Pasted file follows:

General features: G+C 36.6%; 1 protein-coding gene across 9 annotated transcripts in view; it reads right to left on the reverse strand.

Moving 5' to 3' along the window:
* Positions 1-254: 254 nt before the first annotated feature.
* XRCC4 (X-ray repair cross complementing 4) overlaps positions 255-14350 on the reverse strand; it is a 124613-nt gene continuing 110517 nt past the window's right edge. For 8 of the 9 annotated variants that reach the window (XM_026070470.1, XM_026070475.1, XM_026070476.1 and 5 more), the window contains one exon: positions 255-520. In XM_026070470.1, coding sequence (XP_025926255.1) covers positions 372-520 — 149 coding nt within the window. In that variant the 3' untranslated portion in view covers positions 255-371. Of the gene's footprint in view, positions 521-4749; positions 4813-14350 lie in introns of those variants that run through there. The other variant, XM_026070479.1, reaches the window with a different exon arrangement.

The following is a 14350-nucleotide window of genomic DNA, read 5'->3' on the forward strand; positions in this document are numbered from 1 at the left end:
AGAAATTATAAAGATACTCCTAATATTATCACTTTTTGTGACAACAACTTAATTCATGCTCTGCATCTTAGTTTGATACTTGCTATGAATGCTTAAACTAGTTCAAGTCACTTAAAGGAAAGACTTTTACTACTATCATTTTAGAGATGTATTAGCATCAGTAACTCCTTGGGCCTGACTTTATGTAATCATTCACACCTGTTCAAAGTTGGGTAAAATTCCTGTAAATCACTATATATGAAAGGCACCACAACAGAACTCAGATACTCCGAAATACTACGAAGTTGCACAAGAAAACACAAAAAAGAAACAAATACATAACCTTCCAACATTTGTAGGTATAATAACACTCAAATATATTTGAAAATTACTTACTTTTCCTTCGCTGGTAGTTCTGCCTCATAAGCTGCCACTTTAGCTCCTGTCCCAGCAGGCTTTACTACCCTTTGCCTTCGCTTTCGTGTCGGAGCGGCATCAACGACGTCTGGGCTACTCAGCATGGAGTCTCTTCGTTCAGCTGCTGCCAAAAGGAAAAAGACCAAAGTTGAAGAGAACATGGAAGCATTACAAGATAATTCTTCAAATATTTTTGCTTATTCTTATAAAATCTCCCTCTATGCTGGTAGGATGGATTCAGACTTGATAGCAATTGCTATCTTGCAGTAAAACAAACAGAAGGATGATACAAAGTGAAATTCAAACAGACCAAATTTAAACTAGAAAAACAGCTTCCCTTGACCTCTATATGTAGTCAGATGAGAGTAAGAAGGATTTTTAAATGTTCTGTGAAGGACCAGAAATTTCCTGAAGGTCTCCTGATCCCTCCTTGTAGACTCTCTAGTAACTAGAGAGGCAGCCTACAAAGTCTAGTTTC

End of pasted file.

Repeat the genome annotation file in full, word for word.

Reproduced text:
General features: G+C 36.6%; 1 protein-coding gene across 9 annotated transcripts in view; it reads right to left on the reverse strand.

Moving 5' to 3' along the window:
* Positions 1-254: 254 nt before the first annotated feature.
* XRCC4 (X-ray repair cross complementing 4) overlaps positions 255-14350 on the reverse strand; it is a 124613-nt gene continuing 110517 nt past the window's right edge. For 8 of the 9 annotated variants that reach the window (XM_026070470.1, XM_026070475.1, XM_026070476.1 and 5 more), the window contains one exon: positions 255-520. In XM_026070470.1, coding sequence (XP_025926255.1) covers positions 372-520 — 149 coding nt within the window. In that variant the 3' untranslated portion in view covers positions 255-371. Of the gene's footprint in view, positions 521-4749; positions 4813-14350 lie in introns of those variants that run through there. The other variant, XM_026070479.1, reaches the window with a different exon arrangement.

The following is a 14350-nucleotide window of genomic DNA, read 5'->3' on the forward strand; positions in this document are numbered from 1 at the left end:
AGAAATTATAAAGATACTCCTAATATTATCACTTTTTGTGACAACAACTTAATTCATGCTCTGCATCTTAGTTTGATACTTGCTATGAATGCTTAAACTAGTTCAAGTCACTTAAAGGAAAGACTTTTACTACTATCATTTTAGAGATGTATTAGCATCAGTAACTCCTTGGGCCTGACTTTATGTAATCATTCACACCTGTTCAAAGTTGGGTAAAATTCCTGTAAATCACTATATATGAAAGGCACCACAACAGAACTCAGATACTCCGAAATACTACGAAGTTGCACAAGAAAACACAAAAAAGAAACAAATACATAACCTTCCAACATTTGTAGGTATAATAACACTCAAATATATTTGAAAATTACTTACTTTTCCTTCGCTGGTAGTTCTGCCTCATAAGCTGCCACTTTAGCTCCTGTCCCAGCAGGCTTTACTACCCTTTGCCTTCGCTTTCGTGTCGGAGCGGCATCAACGACGTCTGGGCTACTCAGCATGGAGTCTCTTCGTTCAGCTGCTGCCAAAAGGAAAAAGACCAAAGTTGAAGAGAACATGGAAGCATTACAAGATAATTCTTCAAATATTTTTGCTTATTCTTATAAAATCTCCCTCTATGCTGGTAGGATGGATTCAGACTTGATAGCAATTGCTATCTTGCAGTAAAACAAACAGAAGGATGATACAAAGTGAAATTCAAACAGACCAAATTTAAACTAGAAAAACAGCTTCCCTTGACCTCTATATGTAGTCAGATGAGAGTAAGAAGGATTTTTAAATGTTCTGTGAAGGACCAGAAATTTCCTGAAGGTCTCCTGATCCCTCCTTGTAGACTCTCTAGTAACTAGAGAGGCAGCCTACAAAGTCTAGTTTC